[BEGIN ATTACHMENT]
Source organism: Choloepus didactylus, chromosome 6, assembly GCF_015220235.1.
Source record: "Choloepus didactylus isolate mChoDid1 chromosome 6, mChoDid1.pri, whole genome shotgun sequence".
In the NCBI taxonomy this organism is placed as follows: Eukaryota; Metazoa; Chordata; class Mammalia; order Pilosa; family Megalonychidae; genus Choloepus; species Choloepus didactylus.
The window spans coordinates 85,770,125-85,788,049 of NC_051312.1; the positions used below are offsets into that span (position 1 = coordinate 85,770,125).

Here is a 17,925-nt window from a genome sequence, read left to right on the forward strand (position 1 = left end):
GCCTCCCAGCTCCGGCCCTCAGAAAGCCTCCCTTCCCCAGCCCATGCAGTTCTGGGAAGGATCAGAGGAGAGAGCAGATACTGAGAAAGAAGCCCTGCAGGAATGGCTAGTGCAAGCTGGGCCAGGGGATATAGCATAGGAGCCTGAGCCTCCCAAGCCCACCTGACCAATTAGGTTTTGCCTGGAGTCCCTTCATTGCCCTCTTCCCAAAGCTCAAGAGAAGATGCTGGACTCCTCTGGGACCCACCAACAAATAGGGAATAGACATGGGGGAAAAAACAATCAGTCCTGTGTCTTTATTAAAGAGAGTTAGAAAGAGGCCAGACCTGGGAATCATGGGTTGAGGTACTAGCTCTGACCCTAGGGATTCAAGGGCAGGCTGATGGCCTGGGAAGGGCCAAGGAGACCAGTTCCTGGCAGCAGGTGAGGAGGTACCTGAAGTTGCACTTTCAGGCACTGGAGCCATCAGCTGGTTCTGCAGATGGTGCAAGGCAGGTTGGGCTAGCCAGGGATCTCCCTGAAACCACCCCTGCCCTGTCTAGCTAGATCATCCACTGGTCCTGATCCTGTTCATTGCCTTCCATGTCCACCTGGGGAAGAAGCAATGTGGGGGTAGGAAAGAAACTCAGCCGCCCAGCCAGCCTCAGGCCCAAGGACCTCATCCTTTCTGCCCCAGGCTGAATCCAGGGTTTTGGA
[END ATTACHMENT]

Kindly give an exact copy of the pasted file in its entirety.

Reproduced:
Source organism: Choloepus didactylus, chromosome 6, assembly GCF_015220235.1.
Source record: "Choloepus didactylus isolate mChoDid1 chromosome 6, mChoDid1.pri, whole genome shotgun sequence".
In the NCBI taxonomy this organism is placed as follows: Eukaryota; Metazoa; Chordata; class Mammalia; order Pilosa; family Megalonychidae; genus Choloepus; species Choloepus didactylus.
The window spans coordinates 85,770,125-85,788,049 of NC_051312.1; the positions used below are offsets into that span (position 1 = coordinate 85,770,125).

Here is a 17,925-nt window from a genome sequence, read left to right on the forward strand (position 1 = left end):
GCCTCCCAGCTCCGGCCCTCAGAAAGCCTCCCTTCCCCAGCCCATGCAGTTCTGGGAAGGATCAGAGGAGAGAGCAGATACTGAGAAAGAAGCCCTGCAGGAATGGCTAGTGCAAGCTGGGCCAGGGGATATAGCATAGGAGCCTGAGCCTCCCAAGCCCACCTGACCAATTAGGTTTTGCCTGGAGTCCCTTCATTGCCCTCTTCCCAAAGCTCAAGAGAAGATGCTGGACTCCTCTGGGACCCACCAACAAATAGGGAATAGACATGGGGGAAAAAACAATCAGTCCTGTGTCTTTATTAAAGAGAGTTAGAAAGAGGCCAGACCTGGGAATCATGGGTTGAGGTACTAGCTCTGACCCTAGGGATTCAAGGGCAGGCTGATGGCCTGGGAAGGGCCAAGGAGACCAGTTCCTGGCAGCAGGTGAGGAGGTACCTGAAGTTGCACTTTCAGGCACTGGAGCCATCAGCTGGTTCTGCAGATGGTGCAAGGCAGGTTGGGCTAGCCAGGGATCTCCCTGAAACCACCCCTGCCCTGTCTAGCTAGATCATCCACTGGTCCTGATCCTGTTCATTGCCTTCCATGTCCACCTGGGGAAGAAGCAATGTGGGGGTAGGAAAGAAACTCAGCCGCCCAGCCAGCCTCAGGCCCAAGGACCTCATCCTTTCTGCCCCAGGCTGAATCCAGGGTTTTGGA